Belfast Telegraph

FTSE leads global stocks higher after tough month for business

The FTSE 100 reached a week-high close on Friday, up 88.26 points, or 1.22%, to 7,326.81.

The British private sector contracted in November, according to preliminary figures (Chris Radburn/PA)
The British private sector contracted in November, according to preliminary figures (Chris Radburn/PA)

By August Graham, PA City Reporter

The FTSE 100 led a forward charge of global stocks as the UK’s private companies felt the pinch in a tough November.

The blue chip index rose 88.26 points, or 1.22%, to 7,326.81, to finish Friday on a week high.

The engines were fired up under Britain’s biggest stocks after the pound crashed. Sterling was pushed lower by new November figures showing the private sector contracted at its fastest rate since July 2016, the month after the Brexit referendum.

One pound bought 1.2828 dollars by the end of the day, a 0.6% decrease. Meanwhile, against the euro, the currency fell 0.34% to 1.1631.

The FTSE 100 is full of companies that depend heavily on exports. A fall in the value of the pound pushes down the price that foreign companies have to pay for FTSE 100 goods and services, therefore boosting the index.

But the index’s rise was not unique. The Dow Jones was trading up 0.27% to 27,841.89, while Germany’s Dax rose 0.2%, and the Cac index of Paris’s biggest companies also closed up 0.2%.

The news from US President Donald Trump that a trade deal with China is potentially very close put upward pressure on global stocks.

In company news, high street lender TSB was forced to apologise after some customers were left without wages in their accounts on Friday, following delays to overnight payments.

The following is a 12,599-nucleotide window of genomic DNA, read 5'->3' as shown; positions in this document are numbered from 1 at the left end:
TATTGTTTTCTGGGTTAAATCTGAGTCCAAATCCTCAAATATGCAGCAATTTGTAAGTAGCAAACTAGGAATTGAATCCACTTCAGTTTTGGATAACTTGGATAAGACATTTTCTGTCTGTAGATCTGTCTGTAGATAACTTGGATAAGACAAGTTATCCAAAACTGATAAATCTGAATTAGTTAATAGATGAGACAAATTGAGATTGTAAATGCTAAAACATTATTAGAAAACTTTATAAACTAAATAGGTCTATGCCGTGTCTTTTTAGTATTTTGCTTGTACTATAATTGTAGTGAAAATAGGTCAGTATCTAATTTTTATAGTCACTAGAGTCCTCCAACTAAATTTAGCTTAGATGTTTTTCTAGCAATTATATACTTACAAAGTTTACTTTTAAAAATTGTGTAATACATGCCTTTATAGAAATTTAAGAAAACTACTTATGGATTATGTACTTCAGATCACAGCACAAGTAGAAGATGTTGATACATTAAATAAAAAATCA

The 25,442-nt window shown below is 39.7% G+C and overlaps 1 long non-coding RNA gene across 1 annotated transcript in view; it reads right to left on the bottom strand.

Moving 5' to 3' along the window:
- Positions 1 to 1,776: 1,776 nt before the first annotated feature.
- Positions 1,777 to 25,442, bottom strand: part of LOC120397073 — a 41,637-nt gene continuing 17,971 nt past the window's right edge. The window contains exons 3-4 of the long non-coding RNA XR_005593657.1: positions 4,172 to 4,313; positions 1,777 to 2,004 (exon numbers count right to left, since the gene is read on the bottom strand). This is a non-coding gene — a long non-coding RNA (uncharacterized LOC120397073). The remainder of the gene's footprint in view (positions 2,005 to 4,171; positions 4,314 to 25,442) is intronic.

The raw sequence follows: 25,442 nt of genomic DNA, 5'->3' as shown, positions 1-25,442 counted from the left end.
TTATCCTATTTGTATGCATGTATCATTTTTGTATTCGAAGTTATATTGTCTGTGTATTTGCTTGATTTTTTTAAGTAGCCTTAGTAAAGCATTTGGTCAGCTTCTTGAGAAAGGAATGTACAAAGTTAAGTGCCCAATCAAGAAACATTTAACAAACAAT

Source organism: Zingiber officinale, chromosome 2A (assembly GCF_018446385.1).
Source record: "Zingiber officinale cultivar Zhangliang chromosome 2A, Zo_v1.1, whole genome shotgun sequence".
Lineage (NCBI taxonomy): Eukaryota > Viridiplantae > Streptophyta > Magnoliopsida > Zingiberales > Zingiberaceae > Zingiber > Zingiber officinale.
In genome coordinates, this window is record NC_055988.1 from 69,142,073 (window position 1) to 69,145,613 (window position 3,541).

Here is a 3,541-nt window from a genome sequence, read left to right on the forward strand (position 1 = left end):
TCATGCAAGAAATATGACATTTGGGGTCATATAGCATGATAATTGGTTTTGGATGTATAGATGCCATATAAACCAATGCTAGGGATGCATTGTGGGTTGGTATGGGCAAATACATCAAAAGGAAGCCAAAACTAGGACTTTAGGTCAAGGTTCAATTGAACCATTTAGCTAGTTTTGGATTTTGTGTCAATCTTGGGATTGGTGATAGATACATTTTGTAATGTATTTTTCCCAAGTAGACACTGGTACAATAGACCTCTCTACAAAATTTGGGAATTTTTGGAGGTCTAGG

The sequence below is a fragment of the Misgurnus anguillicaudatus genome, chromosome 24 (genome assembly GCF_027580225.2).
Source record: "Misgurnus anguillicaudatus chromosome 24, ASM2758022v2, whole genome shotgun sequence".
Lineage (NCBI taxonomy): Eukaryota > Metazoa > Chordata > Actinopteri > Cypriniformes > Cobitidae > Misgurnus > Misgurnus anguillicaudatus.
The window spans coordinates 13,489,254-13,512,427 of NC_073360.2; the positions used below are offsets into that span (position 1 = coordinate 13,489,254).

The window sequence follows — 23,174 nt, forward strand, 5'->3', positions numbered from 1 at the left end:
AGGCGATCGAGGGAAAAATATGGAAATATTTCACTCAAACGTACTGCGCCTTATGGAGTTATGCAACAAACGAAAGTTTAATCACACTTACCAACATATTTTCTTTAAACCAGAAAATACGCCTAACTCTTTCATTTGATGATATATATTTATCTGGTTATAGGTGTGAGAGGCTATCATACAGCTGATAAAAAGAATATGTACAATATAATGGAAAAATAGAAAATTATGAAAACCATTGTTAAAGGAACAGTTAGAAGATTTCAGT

The bank said a “small number” of customers failed to receive payments, and it was forced to offer emergency cash to those affected.

Gambling software business Playtech issued a profit warning after its financial division performed “well below” expectations.

Rightmove appointed Andrew Fisher, the former boss of Apple-owned app Shazam, as its next chairman.

Nationwide Building Society revealed a 40% plunge in half-year profits, after taking a hit from payment protection insurance and ramping up investment despite tough market conditions.

Marks & Spencer said former menswear director Richard Price will return to the business after an eight-year hiatus, to head its embattled clothing and home arm.

Oil standard Brent crude fell around 1% to 63.30 dollars per barrel.

The biggest risers on the FTSE 100 were JD Sports, up 29p to 787.80p, Centrica, up 2.98p to 82.30p, Glencore, up 7.3p to 246.90p, Vodafone, up 4.54p to 156.58p, and Carnival, up 88p to 3,182.00p.

The biggest fallers on the FTSE 100 were Fresnillo, down 37.6p to 561.00p, Johnson Matthey, down 143p to 2,846.00p, Ocado, down 28.5p to 1,126.50p, Imperial Brands, down 19.2p to 1,690.00p, and NMC Healthcare, down 13p to 2,459.00p.

PA

Popular